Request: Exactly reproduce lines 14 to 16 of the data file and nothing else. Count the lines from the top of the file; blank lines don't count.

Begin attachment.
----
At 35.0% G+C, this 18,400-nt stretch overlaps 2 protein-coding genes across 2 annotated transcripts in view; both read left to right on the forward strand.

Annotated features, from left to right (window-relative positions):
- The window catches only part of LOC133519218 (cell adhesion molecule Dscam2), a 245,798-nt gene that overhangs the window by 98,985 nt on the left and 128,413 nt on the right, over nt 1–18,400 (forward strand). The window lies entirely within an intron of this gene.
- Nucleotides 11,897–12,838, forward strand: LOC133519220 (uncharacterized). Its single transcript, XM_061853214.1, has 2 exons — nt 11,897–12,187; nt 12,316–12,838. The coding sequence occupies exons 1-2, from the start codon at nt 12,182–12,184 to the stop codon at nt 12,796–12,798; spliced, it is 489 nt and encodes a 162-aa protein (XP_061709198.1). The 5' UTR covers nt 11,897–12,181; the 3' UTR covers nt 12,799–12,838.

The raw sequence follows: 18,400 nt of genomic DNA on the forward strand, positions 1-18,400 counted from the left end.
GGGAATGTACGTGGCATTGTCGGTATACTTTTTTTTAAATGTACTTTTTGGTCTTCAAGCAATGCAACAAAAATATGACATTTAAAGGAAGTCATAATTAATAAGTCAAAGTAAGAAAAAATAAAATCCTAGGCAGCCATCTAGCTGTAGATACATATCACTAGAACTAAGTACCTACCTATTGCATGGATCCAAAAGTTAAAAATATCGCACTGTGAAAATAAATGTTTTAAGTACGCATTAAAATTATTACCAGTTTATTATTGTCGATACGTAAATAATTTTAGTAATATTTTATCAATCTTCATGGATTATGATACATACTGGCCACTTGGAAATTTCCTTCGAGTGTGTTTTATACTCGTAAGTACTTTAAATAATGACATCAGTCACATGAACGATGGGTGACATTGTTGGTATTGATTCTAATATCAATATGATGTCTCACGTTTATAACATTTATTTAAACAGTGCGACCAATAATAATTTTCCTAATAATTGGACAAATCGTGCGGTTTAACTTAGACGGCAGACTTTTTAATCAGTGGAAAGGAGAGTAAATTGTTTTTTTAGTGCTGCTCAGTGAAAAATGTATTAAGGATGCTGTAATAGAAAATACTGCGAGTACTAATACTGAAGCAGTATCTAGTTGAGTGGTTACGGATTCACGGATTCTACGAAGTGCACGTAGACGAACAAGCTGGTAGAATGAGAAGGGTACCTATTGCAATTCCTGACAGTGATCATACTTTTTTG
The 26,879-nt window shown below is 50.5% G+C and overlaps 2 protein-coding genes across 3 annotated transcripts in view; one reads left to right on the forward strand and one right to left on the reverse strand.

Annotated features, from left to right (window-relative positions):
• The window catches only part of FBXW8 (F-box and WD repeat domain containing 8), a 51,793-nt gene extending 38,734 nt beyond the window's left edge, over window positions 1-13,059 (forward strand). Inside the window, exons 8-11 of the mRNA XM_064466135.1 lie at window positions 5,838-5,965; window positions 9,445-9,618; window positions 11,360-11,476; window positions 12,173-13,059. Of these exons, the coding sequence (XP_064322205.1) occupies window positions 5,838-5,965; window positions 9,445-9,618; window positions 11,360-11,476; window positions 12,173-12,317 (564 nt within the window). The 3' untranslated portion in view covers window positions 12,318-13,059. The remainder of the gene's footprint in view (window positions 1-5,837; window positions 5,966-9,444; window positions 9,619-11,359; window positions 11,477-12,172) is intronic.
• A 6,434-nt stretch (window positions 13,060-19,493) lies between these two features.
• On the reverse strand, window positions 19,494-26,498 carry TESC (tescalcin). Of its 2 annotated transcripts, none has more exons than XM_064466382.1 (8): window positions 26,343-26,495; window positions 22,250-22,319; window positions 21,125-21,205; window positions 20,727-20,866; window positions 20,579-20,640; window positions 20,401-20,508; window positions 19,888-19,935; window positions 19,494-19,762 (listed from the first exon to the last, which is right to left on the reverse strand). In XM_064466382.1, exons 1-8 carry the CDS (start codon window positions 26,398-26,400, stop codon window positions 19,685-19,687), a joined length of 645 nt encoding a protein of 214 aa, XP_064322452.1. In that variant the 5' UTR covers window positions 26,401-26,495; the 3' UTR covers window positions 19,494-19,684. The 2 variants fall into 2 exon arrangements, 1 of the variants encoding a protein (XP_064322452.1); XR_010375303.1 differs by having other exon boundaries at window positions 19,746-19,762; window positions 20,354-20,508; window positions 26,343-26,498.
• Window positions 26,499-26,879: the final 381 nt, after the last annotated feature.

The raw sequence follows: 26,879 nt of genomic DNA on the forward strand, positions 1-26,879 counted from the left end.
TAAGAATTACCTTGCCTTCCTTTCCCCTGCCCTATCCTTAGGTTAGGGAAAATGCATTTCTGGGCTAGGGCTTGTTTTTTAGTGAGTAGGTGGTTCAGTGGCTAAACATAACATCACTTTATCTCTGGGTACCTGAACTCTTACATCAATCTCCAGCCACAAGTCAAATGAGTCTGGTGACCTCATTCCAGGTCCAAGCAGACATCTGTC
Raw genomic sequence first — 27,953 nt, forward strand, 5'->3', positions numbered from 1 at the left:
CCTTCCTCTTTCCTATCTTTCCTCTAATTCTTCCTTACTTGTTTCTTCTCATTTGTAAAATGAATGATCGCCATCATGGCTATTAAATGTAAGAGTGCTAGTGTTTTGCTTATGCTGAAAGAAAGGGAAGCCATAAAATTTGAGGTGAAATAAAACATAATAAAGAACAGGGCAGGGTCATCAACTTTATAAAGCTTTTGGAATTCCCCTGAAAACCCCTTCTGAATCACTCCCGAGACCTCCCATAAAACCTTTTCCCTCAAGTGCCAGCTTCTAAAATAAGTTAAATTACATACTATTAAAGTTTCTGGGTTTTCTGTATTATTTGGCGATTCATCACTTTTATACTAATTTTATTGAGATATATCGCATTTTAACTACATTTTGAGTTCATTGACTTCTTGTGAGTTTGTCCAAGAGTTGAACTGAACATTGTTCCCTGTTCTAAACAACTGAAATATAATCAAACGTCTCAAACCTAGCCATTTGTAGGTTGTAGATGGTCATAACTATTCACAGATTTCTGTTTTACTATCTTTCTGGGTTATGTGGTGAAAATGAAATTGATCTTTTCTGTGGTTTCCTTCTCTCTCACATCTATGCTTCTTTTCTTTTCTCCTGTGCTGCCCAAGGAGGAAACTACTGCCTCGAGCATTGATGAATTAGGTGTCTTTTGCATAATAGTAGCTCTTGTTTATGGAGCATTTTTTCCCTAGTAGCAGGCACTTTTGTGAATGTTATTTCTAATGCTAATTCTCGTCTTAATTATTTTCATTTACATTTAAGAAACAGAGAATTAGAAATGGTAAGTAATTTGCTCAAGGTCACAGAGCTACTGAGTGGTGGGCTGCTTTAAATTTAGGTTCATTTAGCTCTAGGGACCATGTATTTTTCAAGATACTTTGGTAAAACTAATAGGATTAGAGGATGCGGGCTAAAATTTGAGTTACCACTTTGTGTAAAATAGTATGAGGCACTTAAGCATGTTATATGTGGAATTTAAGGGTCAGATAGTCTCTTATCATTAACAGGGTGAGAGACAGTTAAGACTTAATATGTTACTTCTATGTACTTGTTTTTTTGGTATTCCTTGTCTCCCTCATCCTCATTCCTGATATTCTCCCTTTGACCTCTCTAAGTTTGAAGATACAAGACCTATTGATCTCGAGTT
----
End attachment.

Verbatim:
TAAGAATTACCTTGCCTTCCTTTCCCCTGCCCTATCCTTAGGTTAGGGAAAATGCATTTCTGGGCTAGGGCTTGTTTTTTAGTGAGTAGGTGGTTCAGTGGCTAAACATAACATCACTTTATCTCTGGGTACCTGAACTCTTACATCAATCTCCAGCCACAAGTCAAATGAGTCTGGTGACCTCATTCCAGGTCCAAGCAGACATCTGTC
Raw genomic sequence first — 27,953 nt, forward strand, 5'->3', positions numbered from 1 at the left:
CCTTCCTCTTTCCTATCTTTCCTCTAATTCTTCCTTACTTGTTTCTTCTCATTTGTAAAATGAATGATCGCCATCATGGCTATTAAATGTAAGAGTGCTAGTGTTTTGCTTATGCTGAAAGAAAGGGAAGCCATAAAATTTGAGGTGAAATAAAACATAATAAAGAACAGGGCAGGGTCATCAACTTTATAAAGCTTTTGGAATTCCCCTGAAAACCCCTTCTGAATCACTCCCGAGACCTCCCATAAAACCTTTTCCCTCAAGTGCCAGCTTCTAAAATAAGTTAAATTACATACTATTAAAGTTTCTGGGTTTTCTGTATTATTTGGCGATTCATCACTTTTATACTAATTTTATTGAGATATATCGCATTTTAACTACATTTTGAGTTCATTGACTTCTTGTGAGTTTGTCCAAGAGTTGAACTGAACATTGTTCCCTGTTCTAAACAACTGAAATATAATCAAACGTCTCAAACCTAGCCATTTGTAGGTTGTAGATGGTCATAACTATTCACAGATTTCTGTTTTACTATCTTTCTGGGTTATGTGGTGAAAATGAAATTGATCTTTTCTGTGGTTTCCTTCTCTCTCACATCTATGCTTCTTTTCTTTTCTCCTGTGCTGCCCAAGGAGGAAACTACTGCCTCGAGCATTGATGAATTAGGTGTCTTTTGCATAATAGTAGCTCTTGTTTATGGAGCATTTTTTCCCTAGTAGCAGGCACTTTTGTGAATGTTATTTCTAATGCTAATTCTCGTCTTAATTATTTTCATTTACATTTAAGAAACAGAGAATTAGAAATGGTAAGTAATTTGCTCAAGGTCACAGAGCTACTGAGTGGTGGGCTGCTTTAAATTTAGGTTCATTTAGCTCTAGGGACCATGTATTTTTCAAGATACTTTGGTAAAACTAATAGGATTAGAGGATGCGGGCTAAAATTTGAGTTACCACTTTGTGTAAAATAGTATGAGGCACTTAAGCATGTTATATGTGGAATTTAAGGGTCAGATAGTCTCTTATCATTAACAGGGTGAGAGACAGTTAAGACTTAATATGTTACTTCTATGTACTTGTTTTTTTGGTATTCCTTGTCTCCCTCATCCTCATTCCTGATATTCTCCCTTTGACCTCTCTAAGTTTGAAGATACAAGACCTATTGATCTCGAGTT